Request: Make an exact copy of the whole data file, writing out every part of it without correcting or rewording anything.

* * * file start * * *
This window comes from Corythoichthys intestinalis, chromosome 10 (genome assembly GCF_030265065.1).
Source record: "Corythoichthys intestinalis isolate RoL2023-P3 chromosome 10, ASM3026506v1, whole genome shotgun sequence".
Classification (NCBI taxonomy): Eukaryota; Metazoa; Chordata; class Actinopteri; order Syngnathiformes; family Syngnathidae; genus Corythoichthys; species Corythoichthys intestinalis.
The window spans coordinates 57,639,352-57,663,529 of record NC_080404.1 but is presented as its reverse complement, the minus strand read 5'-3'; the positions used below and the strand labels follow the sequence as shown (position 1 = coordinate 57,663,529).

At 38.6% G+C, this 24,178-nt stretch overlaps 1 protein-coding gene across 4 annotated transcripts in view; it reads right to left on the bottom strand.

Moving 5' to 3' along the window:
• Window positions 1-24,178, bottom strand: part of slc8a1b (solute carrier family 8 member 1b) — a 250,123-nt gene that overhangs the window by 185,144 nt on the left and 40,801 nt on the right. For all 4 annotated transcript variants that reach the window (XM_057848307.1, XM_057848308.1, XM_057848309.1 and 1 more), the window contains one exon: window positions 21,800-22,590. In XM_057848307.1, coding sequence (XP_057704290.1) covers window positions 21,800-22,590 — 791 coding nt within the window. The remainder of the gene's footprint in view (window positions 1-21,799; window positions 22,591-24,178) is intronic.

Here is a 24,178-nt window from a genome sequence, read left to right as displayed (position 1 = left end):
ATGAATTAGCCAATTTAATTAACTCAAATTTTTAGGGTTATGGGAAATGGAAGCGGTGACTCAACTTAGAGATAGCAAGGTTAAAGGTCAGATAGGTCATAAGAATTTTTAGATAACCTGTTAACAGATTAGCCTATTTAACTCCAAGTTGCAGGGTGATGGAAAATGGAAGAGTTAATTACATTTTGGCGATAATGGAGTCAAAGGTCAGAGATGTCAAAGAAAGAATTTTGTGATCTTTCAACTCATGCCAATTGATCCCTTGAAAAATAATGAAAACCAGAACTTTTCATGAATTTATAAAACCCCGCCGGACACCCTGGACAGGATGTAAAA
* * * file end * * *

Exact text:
This window comes from Corythoichthys intestinalis, chromosome 10 (genome assembly GCF_030265065.1).
Source record: "Corythoichthys intestinalis isolate RoL2023-P3 chromosome 10, ASM3026506v1, whole genome shotgun sequence".
Classification (NCBI taxonomy): Eukaryota; Metazoa; Chordata; class Actinopteri; order Syngnathiformes; family Syngnathidae; genus Corythoichthys; species Corythoichthys intestinalis.
The window spans coordinates 57,639,352-57,663,529 of record NC_080404.1 but is presented as its reverse complement, the minus strand read 5'-3'; the positions used below and the strand labels follow the sequence as shown (position 1 = coordinate 57,663,529).

At 38.6% G+C, this 24,178-nt stretch overlaps 1 protein-coding gene across 4 annotated transcripts in view; it reads right to left on the bottom strand.

Moving 5' to 3' along the window:
• Window positions 1-24,178, bottom strand: part of slc8a1b (solute carrier family 8 member 1b) — a 250,123-nt gene that overhangs the window by 185,144 nt on the left and 40,801 nt on the right. For all 4 annotated transcript variants that reach the window (XM_057848307.1, XM_057848308.1, XM_057848309.1 and 1 more), the window contains one exon: window positions 21,800-22,590. In XM_057848307.1, coding sequence (XP_057704290.1) covers window positions 21,800-22,590 — 791 coding nt within the window. The remainder of the gene's footprint in view (window positions 1-21,799; window positions 22,591-24,178) is intronic.

Here is a 24,178-nt window from a genome sequence, read left to right as displayed (position 1 = left end):
ATGAATTAGCCAATTTAATTAACTCAAATTTTTAGGGTTATGGGAAATGGAAGCGGTGACTCAACTTAGAGATAGCAAGGTTAAAGGTCAGATAGGTCATAAGAATTTTTAGATAACCTGTTAACAGATTAGCCTATTTAACTCCAAGTTGCAGGGTGATGGAAAATGGAAGAGTTAATTACATTTTGGCGATAATGGAGTCAAAGGTCAGAGATGTCAAAGAAAGAATTTTGTGATCTTTCAACTCATGCCAATTGATCCCTTGAAAAATAATGAAAACCAGAACTTTTCATGAATTTATAAAACCCCGCCGGACACCCTGGACAGGATGTAAAA